Catholic Encyclopedia (1913)/Hair (in Christian Antiquity)
|←Karl von Haimhausen||Catholic Encyclopedia (1913), Volume 7
Hair (in Christian Antiquity)
The subject of this article is so extensive that there can be no attempt to describe the types of head-dress successively or simultaneously in use in the Catholic Church. An idea can be formed only from the texts and monuments quoted, and here we shall simply indicate the principal characteristics of head-dress at different times and among different classes.
The paintings in the catacombs permit the belief that the early Christians simply followed the fashion of their time. The short hair of the men and the waved tresses of the women were, towards the end of the second century, curled, frizzed with irons, and arranged in tiers, while for women the hair twined about the head forming a high diadem over the brow. Particular locks were reserved to fall over the forehead and upon the temples. Religious iconography proceeds even now in accordance with types created in the beginning of Christianity. Images of Christ retain the long hair parted in the middle and flowing to the shoulders. Those of the Blessed Virgin still wear the veil which conceals a portion of the brow and confines the neck. The Orantes, which represent the generality of the faithful, have the hair covered by a full veil which falls to the shoulders. Byzantine iconography differs little as to head-dress from that of the catacombs. Mosaics and ivories portray emperors, bishops, priests and the faithful wearing the hair of a medium length, cut squarely across the forehead. Women then wore a round head-dress which encircled the face. Emperors and empresses wore a large, low crown, wide at the top, ornamented with precious stones cut en cabochon, and jeweled pendants falling down to the shoulders, such as may be seen in the mosaics of S. Vitalis at Ravenna and a large number of diptychs. The hair of patriarchs and bishops was of medium length and was surmounted by a closed crown or a double tiara.
The barbarians allowed their hair to grow freely, and to fall unrestrained on the shoulders. After the fall of the Merovingians, and while the barbarian invaders were conforming more and more to the prevailing Byzantine taste or fashion, they did not immediately take up the fashion of cutting the hair. Carloman, the brother of Charlemagne, is represented at the age of fourteen with his hair falling in long tresses behind. The councils regulated the head-dress of clerics and monks. The "Statuta antiqua Ecclesiae" (can. xliv) forbade them to allow hair or beard to grow. A synod held by St. Patrick (can. vi) in 456 prescribed that the clerics should dress their hair in the manner of the Roman clerics, and those who allowed their hair to grow were expelled from the Church (can. x). The Council of Agde (506) authorized the archdeacon to employ force in cutting the hair of recalcitrants; that of Braga (572) ordained that the hair should be short, and the ears exposed, while the Council of Toledo (633) denounced the lectors in Galicia who wore a small tonsure and allowed the hair to grow immoderately, and two Councils of Rome (721 and 743) anathematized those who should neglect the regulations in this matter. This legislation only shows how inveterate was the contrary custom. The insistence of the councils is readily explained if we recall the ridiculous fantasies to which the heretical sects permitted themselves to go. Whether through the love of mortification or a taste for the bizarre, we see, according to St. Jerome's testimony, monks bearded like goats, and the "Vita Hilarionis" also states that certain persons considered it meritorious to cut hair each year at Easter.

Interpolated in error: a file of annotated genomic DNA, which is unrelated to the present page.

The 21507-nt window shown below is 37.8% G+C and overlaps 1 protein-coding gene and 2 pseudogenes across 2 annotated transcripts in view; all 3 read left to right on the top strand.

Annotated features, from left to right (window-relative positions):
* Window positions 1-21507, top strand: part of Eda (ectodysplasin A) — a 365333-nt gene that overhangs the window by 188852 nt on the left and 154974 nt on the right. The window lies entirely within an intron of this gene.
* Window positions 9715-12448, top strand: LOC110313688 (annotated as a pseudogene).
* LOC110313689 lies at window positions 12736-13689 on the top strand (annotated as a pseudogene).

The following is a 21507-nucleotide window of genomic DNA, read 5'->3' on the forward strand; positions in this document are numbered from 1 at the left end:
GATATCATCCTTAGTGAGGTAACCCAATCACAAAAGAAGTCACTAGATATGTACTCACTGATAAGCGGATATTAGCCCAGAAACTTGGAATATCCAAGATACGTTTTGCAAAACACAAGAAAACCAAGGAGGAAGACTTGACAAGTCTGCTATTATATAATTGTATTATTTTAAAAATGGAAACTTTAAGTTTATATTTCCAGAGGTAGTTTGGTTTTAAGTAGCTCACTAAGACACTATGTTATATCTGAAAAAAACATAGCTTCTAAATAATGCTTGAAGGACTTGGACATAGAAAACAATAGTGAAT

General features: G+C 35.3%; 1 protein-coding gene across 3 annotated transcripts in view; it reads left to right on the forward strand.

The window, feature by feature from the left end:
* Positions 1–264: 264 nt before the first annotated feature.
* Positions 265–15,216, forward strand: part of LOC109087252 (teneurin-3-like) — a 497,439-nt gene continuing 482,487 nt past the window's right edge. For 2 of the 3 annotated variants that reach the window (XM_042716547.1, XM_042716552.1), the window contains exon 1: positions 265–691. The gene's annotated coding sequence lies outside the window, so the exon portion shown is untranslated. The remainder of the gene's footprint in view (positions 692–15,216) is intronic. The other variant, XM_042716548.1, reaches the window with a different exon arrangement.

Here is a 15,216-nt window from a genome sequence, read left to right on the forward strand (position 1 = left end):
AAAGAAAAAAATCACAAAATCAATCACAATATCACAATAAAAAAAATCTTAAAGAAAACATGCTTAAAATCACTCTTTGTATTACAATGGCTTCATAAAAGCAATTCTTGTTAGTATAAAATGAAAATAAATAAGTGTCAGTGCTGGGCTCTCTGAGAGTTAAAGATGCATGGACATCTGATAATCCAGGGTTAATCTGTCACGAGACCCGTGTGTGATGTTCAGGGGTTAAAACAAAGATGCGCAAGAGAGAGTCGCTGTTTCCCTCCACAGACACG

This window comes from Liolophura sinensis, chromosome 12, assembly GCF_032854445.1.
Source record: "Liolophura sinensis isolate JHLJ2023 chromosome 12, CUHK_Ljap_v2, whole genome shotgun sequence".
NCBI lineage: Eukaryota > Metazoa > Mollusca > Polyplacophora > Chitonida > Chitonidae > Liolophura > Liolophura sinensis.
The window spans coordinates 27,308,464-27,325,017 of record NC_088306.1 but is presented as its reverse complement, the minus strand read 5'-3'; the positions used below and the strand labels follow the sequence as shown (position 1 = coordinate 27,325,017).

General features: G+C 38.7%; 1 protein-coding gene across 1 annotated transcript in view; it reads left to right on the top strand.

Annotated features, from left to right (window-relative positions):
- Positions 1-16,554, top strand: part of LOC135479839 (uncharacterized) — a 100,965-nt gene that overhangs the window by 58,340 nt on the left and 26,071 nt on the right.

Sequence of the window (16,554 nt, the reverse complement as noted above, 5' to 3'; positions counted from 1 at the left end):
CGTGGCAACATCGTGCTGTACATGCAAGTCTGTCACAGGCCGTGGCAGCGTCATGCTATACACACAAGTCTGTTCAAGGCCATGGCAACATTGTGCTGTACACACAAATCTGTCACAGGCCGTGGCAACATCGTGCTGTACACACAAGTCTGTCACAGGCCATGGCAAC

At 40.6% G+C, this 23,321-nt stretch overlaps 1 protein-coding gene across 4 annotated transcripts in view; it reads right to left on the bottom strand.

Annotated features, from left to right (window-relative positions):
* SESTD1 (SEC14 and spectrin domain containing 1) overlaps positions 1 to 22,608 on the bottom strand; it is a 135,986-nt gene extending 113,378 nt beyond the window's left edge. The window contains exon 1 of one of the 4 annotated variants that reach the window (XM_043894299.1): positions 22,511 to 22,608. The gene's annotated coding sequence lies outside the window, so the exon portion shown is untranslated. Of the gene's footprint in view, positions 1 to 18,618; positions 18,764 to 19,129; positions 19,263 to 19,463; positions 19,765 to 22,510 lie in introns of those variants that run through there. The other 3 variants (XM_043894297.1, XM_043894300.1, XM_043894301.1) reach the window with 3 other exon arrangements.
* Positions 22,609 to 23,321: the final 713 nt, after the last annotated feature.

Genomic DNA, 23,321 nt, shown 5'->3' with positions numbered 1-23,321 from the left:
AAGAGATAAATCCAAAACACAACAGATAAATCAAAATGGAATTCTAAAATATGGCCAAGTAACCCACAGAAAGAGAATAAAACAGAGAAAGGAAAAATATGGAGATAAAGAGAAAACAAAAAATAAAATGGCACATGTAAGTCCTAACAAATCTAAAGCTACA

In the ninth century there is more distinction between freemen and slaves, as regards the hair. Henceforth the slaves were no longer shorn save in punishment for certain offences. Under Louis the Débonnaire and Charles the Bald the hair was cut on the temples and the back of the head. In the tenth century the hair cut at the height of the ears fell regularly about the head. At the end of twelfth century the hair was shaven close on the top of the head and fell in long curls behind.
Thus people passed from one fashion to another, from hair smooth on the top of the head and rising in a sudden roll in front, a tuft of hair in the form of a flame, or the more ordinary topknot. Not every one followed these fashions, but the exceptions were considered ridiculous. If anyone wishes to form an idea of the head-dress of the more modern epoch, pictures, stamps, and books furnish so many examples that it is useless to attempt description. The clergy followed with a sort of timidity the fashion of the wig, but, except prelates and court chaplains, they refrained from the over-luxurious models. Priests contented themselves with wearing the wig in folio, or square, or the wig á la Sartine. They bared the part corresponding to the tonsure. The decadence of the religious orders has always been noticeable in the head-dress. The tonsure very early interposed an obstacle to fantastic styles, but the tonsure itself was the occasion of many combinations.
Information relative to the head-dress of regulars will be found in HÉLYOT, Histoire des ordres religieux. See also DAREMBERG AND SAGLIO, Dict. des Antiques grecques et lat., s. v. Coma; BAUMEISTER, Denkmäler des klass. Alterthums, I, 615 sq.; KRAUSE, Plotina, oder die Kostüme des Haupthaares bei den Völkern der Alten Welt (Leipzig, 1858); RACINET, Le costume historique (1882).